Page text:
Vitor Claro

Chef-kok roert in de vaten

Vitor Claro is chef-kok van opleiding en wie het genoegen had om in zijn restaurant nabij Lisboa te eten, weet dat hij kan koken. Via de keuken raakte hij geboeid door wijn. Vooral de finesse van Bourgogne-wijnen intrigeerde hem.
Toen hij in 2010 een oude wijngaard in het noorden van de Alentejo ontdekte, was er dus niet veel nodig om hem een nieuwe uitdaging te laten aangaan.

We zijn trots zijn wijnen te kunnen toevoegen aan onze collectie en laten u graag met hem kennis maken via onderstaand interview.
The Great Portugal Collection Partner Interview
With newcomer Vitor Claro

Name: Vitor H. A. Claro and Rita I. G. Ferreira
Portugal Collection partner since: 2017
First wine made in: 2010
Current production (annual average): 8500 bottles
Surface of production: 1,5 + 0,5 + 1,5 plus some bought grapes from thirds
Main grape varieties planted: only old vines, field blended up to twenty varieties.
Average Altitude of the vineyards: 650m Alentejo and 700m Castelo Rodrigo
Main soil types: schist in Alentejo and sandy schist in Castelo Rodrigo

What was your first experience with wine?
In 2005 I was lucky enough to be recruited as head chef in a restaurant run by Dirk Niepoort. There and then I had the chance to try my very first fine wines.
Maybe Niepoort colheita 1898 was the most impressive.
Then Chateau Margaux 1986 at Dirks home. he asked me: do you like it? I replied I didn't know. I had never tasted anything like it.
A few days later, with a group of people, I came to taste Lafarge Clos des Chenes 1986. And that was indeed the greatest moment ever.

What triggered you to start making your own wine?
What was the first wine you made and why (why that wine and why did you make it):
From tasting stratospheric and amazing wines I started to make my own idea of what finesse was. That changed all my ideas about cooking. A revolution happened.
In 2008 and 2009 I was chef at a restaurant in Alentejo and participated in two harvests. Although great wines were/are made there, none of them were my style, not the style I would want to make. The year after I left, in 2010, I defied the winemaker to do a wine together with me and that got me started. A few weeks before the harvest he quit - honestly fearing some trouble with the bosses - and I called Dirk: do you think I need a winemaker? It was the best that happened to you, the fact that he quit - he replied.
I bought two tones of grapes (white and red, each) and vinified two barrels of each.
Rita Ferreira joined me in life in 2014 and immediately in the wine business too, as a very valuable partner. Knowing Portugal better and with the will to grow we are now present in four regions:
- Alentejo, Portalegre
- Beira, Figueira de Castelo Rodrigo
- Lisbon
- Terras do Sado, with an upcoming Macerated Moscatel of Setubal, dry.

Would you do it the same today? If not, what would you do different today?
Indeed, seven years later anyone know best and something more. But back in those days, yes, I would have done all the same again.

There is always room for improvement. Where do you think you can still improve?
We now are present in four regions. We can always improve as we are looking forward to building our own cellar. We do a very honest garage wine. In a proper garage. A real garage.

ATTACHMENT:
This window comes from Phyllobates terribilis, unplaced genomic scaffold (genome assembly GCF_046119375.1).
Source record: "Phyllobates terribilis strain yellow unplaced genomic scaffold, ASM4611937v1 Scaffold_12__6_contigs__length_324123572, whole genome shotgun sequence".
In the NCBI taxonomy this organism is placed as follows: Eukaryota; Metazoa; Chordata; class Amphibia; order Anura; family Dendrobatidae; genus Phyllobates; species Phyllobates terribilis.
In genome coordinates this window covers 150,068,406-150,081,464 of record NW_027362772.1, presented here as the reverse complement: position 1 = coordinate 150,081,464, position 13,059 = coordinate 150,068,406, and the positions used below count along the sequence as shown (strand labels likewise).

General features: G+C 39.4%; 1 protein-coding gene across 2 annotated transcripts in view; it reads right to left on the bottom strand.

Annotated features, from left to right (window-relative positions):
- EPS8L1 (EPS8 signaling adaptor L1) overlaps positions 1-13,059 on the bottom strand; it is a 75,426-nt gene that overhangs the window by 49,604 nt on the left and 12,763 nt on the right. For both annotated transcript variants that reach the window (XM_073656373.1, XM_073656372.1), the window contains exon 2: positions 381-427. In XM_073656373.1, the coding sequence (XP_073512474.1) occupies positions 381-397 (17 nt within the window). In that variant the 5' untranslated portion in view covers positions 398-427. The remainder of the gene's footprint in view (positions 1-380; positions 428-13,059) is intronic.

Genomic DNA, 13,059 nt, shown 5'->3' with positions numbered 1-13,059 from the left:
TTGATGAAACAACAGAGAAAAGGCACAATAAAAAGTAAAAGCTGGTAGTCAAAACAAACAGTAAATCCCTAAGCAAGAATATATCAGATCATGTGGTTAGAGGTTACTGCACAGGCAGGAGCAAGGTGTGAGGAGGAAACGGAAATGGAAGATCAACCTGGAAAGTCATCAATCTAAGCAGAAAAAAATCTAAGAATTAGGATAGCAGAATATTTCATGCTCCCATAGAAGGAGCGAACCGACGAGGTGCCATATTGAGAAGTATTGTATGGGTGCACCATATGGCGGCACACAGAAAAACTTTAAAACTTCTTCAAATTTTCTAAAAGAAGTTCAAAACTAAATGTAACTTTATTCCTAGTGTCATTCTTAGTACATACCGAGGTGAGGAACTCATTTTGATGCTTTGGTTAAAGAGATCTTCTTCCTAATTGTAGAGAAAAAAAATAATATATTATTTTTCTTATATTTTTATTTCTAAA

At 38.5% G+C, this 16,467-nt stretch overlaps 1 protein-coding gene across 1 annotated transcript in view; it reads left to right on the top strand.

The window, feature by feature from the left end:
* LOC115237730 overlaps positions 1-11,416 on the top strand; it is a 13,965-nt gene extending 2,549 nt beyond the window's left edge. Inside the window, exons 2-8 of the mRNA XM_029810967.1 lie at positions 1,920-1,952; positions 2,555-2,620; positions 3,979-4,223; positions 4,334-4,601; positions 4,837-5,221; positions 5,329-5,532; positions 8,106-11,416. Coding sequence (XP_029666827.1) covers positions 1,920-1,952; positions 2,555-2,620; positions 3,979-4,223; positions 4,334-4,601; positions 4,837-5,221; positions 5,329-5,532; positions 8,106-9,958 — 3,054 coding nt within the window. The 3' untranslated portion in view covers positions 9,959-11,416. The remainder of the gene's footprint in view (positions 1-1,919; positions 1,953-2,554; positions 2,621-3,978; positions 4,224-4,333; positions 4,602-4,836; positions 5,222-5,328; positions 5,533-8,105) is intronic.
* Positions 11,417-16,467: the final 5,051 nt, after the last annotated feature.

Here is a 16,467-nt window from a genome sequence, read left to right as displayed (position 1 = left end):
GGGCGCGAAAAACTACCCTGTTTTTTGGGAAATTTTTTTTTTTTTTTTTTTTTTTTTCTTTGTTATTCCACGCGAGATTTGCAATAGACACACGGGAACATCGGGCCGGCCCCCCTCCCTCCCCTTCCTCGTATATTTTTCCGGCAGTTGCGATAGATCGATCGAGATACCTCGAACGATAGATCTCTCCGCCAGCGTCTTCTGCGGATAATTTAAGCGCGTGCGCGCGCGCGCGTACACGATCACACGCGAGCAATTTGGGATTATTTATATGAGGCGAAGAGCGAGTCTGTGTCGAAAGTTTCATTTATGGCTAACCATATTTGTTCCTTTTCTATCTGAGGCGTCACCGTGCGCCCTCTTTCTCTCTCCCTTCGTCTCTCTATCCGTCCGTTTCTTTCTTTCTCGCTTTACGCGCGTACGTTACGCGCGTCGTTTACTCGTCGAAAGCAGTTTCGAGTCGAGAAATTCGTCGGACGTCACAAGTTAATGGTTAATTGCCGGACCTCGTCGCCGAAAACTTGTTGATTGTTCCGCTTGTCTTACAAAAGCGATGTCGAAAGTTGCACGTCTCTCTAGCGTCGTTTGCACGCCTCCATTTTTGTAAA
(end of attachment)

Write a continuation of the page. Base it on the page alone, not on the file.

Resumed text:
We are looking forward growing 3x our production. Doing it always better and better. That's the improvement we aim for.

What makes the region you work in special for you?
Knowing my vineyard has been around for more than ninety years now, makes me believe that something good has to be there. Tasting some decades old wines from the region, understanding the profile, makes us feel we are in a good direction.
We think knowing the locals, is an important key. Knowing how old farmers do their jobs, how they prune, how they crop the herbs, how they harvest and when, how they vinify... All that wisdom is breathable around Portalegre.

What do you like drinking your wines with the most?
White with: soft poached fish, raw, light seasoned food.
Red with: Domino with light seasoned food, grilled Iberian pork, lamb chops, mushrooms. Foxtrot and Colmeal go really well with charcuterie.
Which wine are you most proud of in: 2016's Alentejo. We did a huge leap. From 2010 to 2015 we always had rented spaces in large cellars. This last year we did everything by ourselves in our own garage.
In recent years:
Overall: Domino 2010.
And why? because for a newcomer, being unexperienced, the wines are amazing and showing each day better.

Which wines in your private cellar you cherish the most?
A very old dry Niepoort Port from the 20's of last century.

Which bottle would you take to a deserted island?
probably some champagne. Cristal 89 might have been one of the best I've tasted.

If you could be a winemaker in another part of the world, where would it be? Why?
Well I can only say cote de nuits. For the obvious reason of FINESSE!

If you would have to recommend our clients:
Restaurant not to be missed in your region:
Tombalobos, Portalegre

Restaurant not to be missed elsewhere in Portugal:
sorry, I can't choose only one:
Algarve - Noélia, Cabanas Tavira
Alentejo - Tasquinha do Oliveira, Évora
Lisbon - Ramiro for shellfish and Solar dos Nunes for pot stew food.
Porto - Aleixo for Octupus fritters and rice and Gaveto for seafood
this are the Olympics minimum.

Favorite beach:
Cabanas de Tavira - Algarve

Favorite (wine) bar in Portugal:
ODE wine house, in Oporto.
À Margem, Belem, Lisbon
Terroir, Carvoeiro, Algarve

Historic site/natural beauty in Portugal:



In Lisboa heb je de keuze tussen twee bruggen om de Taag (Tejo) over te steken en in het land ‘voorbij’ (além) de Taag, de Alen-tejo, terecht te komen. In het glooiende landschap neemt de kurkeik een prominente plaats in, hoewel olijfbomen en eucalyptus aan belang winnen. Deze bomen zorgen voor de belangrijkste economische activiteit maar... Meer

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